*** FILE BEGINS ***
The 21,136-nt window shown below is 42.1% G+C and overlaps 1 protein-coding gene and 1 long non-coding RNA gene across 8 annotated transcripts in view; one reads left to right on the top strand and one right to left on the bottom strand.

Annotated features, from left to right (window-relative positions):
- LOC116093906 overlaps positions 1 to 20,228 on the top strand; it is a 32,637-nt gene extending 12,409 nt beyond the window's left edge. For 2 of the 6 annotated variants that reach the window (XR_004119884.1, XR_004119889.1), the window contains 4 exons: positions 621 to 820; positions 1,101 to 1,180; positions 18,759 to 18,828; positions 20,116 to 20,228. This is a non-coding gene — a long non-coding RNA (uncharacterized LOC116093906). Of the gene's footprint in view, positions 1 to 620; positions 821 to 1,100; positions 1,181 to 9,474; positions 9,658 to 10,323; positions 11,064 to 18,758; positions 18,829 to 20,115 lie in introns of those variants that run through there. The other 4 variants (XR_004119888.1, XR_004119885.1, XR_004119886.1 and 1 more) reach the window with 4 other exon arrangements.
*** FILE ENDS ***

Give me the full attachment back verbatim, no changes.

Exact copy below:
The 21,136-nt window shown below is 42.1% G+C and overlaps 1 protein-coding gene and 1 long non-coding RNA gene across 8 annotated transcripts in view; one reads left to right on the top strand and one right to left on the bottom strand.

Annotated features, from left to right (window-relative positions):
- LOC116093906 overlaps positions 1 to 20,228 on the top strand; it is a 32,637-nt gene extending 12,409 nt beyond the window's left edge. For 2 of the 6 annotated variants that reach the window (XR_004119884.1, XR_004119889.1), the window contains 4 exons: positions 621 to 820; positions 1,101 to 1,180; positions 18,759 to 18,828; positions 20,116 to 20,228. This is a non-coding gene — a long non-coding RNA (uncharacterized LOC116093906). Of the gene's footprint in view, positions 1 to 620; positions 821 to 1,100; positions 1,181 to 9,474; positions 9,658 to 10,323; positions 11,064 to 18,758; positions 18,829 to 20,115 lie in introns of those variants that run through there. The other 4 variants (XR_004119888.1, XR_004119885.1, XR_004119886.1 and 1 more) reach the window with 4 other exon arrangements.